Reality T.V is strangely compelling..

made in chelsea 2

The Wednesday before I left for Nepal, I found myself slumped into a comfortable ball, sunken into the equally as comfortable leather sofa in my front room. My Dad made the unfortunate mistake a few years ago of buying a rather large flat screen T.V, much to mine and my Mum’s dismay – we both can’t think of a lot of things that are tackier and more antisocial than an over-sized screen as the central focus point of the sitting room. After a few weeks of scorning and huffing at the thing, we both accepted that it was here to stay. Needless to say, I’ve now warmed to my HD avec Freeview box, and once again, it had managed to lure me away from some productive (or at least less destructive) activity, into it’s warm glow. Generally, I’m more of a Youtube than a T.V person. I can proudly say just like the common English bee, I am part of a rare and dying breed – black women who haven’t yet watched an episode of Scandal. Downton Abbey, Breaking Bad, the Midwife calls or whatever, are all foreign to me. But I can’t claim that I don’t struggle against the dark side of me that wants to watch reality television.
I’m not sure what happened for the first five minutes of channel surfing – it’s all an embarrassing ratchet haze, but suddenly there I was, watching a gaggle of people with more money than sense perform their emotional circus for the general public.
Made in Chelsea is something that in principle, I despise.It exemplifies what is wrong with David Cameron’s Britain – rich people living rich lives while the rest of us get poorer. So I can’t really explain to you why after the first two minutes of seeing this catastrophe I kept on watching. I hope it doesn’t say something too poignant about my character, but I think a lot of us can agree that reality T.V is something that is often ridiculous, but weirdly entertaining. Like chocolate, you know it’s bad for you, but when you’re feeling a little bit rubbish about your own life, for some reason, watching someone else’s life spontaneously combust in front of you, or watching people spend money you don’t have but wish you did, is strangely compelling. Like a straight weave with nappy edges, it doesn’t make sense, but there you are again, watching yet another stereotyped black woman pour Chardonnay over someone else’s Brazilian extensions, or 5 Essex girls walk up and down a random high street engaging in mind numbing conversation.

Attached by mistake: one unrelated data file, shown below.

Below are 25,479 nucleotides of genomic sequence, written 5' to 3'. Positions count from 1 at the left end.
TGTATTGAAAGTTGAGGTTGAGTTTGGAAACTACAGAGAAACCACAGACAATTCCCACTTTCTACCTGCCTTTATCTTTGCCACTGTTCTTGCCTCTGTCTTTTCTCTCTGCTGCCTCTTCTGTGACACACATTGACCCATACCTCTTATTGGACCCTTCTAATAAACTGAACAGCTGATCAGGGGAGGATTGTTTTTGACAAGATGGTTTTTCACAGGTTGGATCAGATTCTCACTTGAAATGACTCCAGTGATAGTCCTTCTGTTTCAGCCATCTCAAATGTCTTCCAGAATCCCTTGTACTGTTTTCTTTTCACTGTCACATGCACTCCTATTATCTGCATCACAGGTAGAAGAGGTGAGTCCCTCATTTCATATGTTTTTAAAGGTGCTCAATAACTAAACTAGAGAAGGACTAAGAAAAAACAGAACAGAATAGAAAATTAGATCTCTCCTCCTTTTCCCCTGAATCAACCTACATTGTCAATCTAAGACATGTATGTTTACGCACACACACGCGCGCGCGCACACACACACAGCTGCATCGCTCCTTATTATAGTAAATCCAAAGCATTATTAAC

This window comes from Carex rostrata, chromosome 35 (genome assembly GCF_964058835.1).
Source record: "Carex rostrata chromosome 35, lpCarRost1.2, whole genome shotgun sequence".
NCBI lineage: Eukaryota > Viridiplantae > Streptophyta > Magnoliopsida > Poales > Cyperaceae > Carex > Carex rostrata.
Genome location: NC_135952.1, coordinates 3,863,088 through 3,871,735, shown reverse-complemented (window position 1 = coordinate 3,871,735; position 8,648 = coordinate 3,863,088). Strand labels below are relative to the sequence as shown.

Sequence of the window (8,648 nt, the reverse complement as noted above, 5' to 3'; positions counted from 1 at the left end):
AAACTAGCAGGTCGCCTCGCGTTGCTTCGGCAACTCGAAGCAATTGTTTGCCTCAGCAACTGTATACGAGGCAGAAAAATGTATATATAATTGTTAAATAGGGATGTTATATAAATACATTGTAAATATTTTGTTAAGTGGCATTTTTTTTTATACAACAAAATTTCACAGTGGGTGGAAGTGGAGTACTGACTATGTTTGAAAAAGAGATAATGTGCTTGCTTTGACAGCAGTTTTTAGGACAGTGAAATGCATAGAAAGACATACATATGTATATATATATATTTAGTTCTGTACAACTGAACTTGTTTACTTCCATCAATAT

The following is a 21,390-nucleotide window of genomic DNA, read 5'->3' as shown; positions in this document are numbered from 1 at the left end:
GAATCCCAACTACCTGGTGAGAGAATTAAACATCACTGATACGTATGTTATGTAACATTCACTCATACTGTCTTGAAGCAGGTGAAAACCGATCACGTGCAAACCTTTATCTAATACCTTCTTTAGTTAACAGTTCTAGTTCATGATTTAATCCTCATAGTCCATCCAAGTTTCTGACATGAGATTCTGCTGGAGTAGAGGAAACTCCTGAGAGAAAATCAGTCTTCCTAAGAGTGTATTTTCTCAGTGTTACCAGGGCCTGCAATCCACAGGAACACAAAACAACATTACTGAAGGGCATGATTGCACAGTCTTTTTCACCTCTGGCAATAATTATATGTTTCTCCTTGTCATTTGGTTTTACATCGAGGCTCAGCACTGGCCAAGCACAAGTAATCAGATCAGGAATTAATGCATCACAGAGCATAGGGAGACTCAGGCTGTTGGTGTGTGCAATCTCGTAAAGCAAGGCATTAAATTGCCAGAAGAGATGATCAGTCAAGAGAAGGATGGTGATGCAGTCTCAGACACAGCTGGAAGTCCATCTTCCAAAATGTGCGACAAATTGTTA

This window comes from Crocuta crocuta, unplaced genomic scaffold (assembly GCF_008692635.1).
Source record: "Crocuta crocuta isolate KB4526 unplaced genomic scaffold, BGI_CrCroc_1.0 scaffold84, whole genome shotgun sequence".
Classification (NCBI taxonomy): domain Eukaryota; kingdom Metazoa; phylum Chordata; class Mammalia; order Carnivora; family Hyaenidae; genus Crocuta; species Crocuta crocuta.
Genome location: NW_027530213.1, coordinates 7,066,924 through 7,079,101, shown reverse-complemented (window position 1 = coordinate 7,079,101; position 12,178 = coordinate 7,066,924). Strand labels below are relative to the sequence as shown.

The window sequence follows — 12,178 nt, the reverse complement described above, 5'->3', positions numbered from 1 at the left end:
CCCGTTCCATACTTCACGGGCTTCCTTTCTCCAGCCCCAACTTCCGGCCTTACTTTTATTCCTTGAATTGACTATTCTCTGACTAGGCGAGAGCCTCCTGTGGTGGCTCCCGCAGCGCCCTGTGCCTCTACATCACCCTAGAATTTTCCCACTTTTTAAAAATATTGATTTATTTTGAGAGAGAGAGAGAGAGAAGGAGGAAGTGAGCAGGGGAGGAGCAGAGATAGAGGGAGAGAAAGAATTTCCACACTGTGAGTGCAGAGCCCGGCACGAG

I still haven’t really figured out why reality TV is so popular. The story lines are often predictable, and frankly nonsensical. We all know someone is going to cheat on someone and then break up with the other person and the two loudmouths will get into a cat fight and the boyfriends will awkwardly do a scripted pulling them apart and then at the reunion show they will be passive aggressive to each other while Wendy Williams adjudicates the breakdown. Not only that, but majority of us can’t relate to the lives of the main stars – if the appeal is the reality, it’s not very real is it? Reality TV shows generally allow us to either vicariously live the lives of the filthy rich, or gawp at the undeserving poor a la Honey Boo Boo. Maybe that’s their appeal. That the reality they depict is actually so far from our reality. Maybe part of the appeal is that we can smugly watch someone else’s life go down the loo and comfort ourselves in the knowledge that no matter how many stupid decisions we’ve made that week, at least we haven’t made a sex tape with someone called Ray J, and we’d never dare wear as much fake tan as that lad from TOWIE. We’re addicted to other people’s negativity – the increasing popularity in recent years of gossip magazines, sites and shows attest to that.
Unfortunately, there’s principle that I think is evident, that when we see something enough we are changed by it. The negativity that we see on these shows might seem like lighthearted entertainment at first, but I genuinely believe that they are beginning to negatively shape the value systems of our whole society. People now aspire to be reality T.V stars as opposed to actually forging out a career that involves some sort of skill or trade. We might think that that’s only a small minority of us, and that might well be true- but I think even the behaviours that are normalised in the majority of these shows – poor ways of dealing with conflict, rampant infidelity, money as a god, horribly dysfunctional relationships, are quietly influencing the way we live our lives. Now granted, not all reality shows are created equal. One born every minute is technically a reality show, and one that I think does a good job of showing real lives of real people that make us all more connected to each other in a positive way.Even some of the more ratchet reality TV shows are possibly positive in demonstrating that celebrities aren’t necessarily happy solely because they are famous and rich.
Overall though, I think any positives are far outweighed by heaviness of the pathology that dictates the narratives of these shows.
What do you guys think? Do you watch reality T.V? Is it a guilty pleasure or are you unashamedly a RHOA fan till death? Is it affecting us, or am I over-analysing this?

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